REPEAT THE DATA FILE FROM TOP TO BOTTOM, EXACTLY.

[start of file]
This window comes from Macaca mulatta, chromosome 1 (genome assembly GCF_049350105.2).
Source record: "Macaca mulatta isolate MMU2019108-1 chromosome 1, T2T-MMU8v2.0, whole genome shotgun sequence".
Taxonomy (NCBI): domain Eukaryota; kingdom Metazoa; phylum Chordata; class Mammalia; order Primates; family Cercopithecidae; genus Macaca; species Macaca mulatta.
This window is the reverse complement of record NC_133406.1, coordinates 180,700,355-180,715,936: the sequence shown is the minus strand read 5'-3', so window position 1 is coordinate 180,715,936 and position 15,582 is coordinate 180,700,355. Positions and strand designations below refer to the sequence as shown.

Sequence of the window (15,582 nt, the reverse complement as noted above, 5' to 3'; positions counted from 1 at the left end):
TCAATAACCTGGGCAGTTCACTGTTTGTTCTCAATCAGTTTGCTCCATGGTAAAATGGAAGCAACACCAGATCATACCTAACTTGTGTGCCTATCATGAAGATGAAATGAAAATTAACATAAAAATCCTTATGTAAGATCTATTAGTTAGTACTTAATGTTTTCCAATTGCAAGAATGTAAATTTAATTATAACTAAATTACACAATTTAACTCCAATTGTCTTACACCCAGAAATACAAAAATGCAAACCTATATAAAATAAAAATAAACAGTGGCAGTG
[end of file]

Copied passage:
This window comes from Macaca mulatta, chromosome 1 (genome assembly GCF_049350105.2).
Source record: "Macaca mulatta isolate MMU2019108-1 chromosome 1, T2T-MMU8v2.0, whole genome shotgun sequence".
Taxonomy (NCBI): domain Eukaryota; kingdom Metazoa; phylum Chordata; class Mammalia; order Primates; family Cercopithecidae; genus Macaca; species Macaca mulatta.
This window is the reverse complement of record NC_133406.1, coordinates 180,700,355-180,715,936: the sequence shown is the minus strand read 5'-3', so window position 1 is coordinate 180,715,936 and position 15,582 is coordinate 180,700,355. Positions and strand designations below refer to the sequence as shown.

Sequence of the window (15,582 nt, the reverse complement as noted above, 5' to 3'; positions counted from 1 at the left end):
TCAATAACCTGGGCAGTTCACTGTTTGTTCTCAATCAGTTTGCTCCATGGTAAAATGGAAGCAACACCAGATCATACCTAACTTGTGTGCCTATCATGAAGATGAAATGAAAATTAACATAAAAATCCTTATGTAAGATCTATTAGTTAGTACTTAATGTTTTCCAATTGCAAGAATGTAAATTTAATTATAACTAAATTACACAATTTAACTCCAATTGTCTTACACCCAGAAATACAAAAATGCAAACCTATATAAAATAAAAATAAACAGTGGCAGTG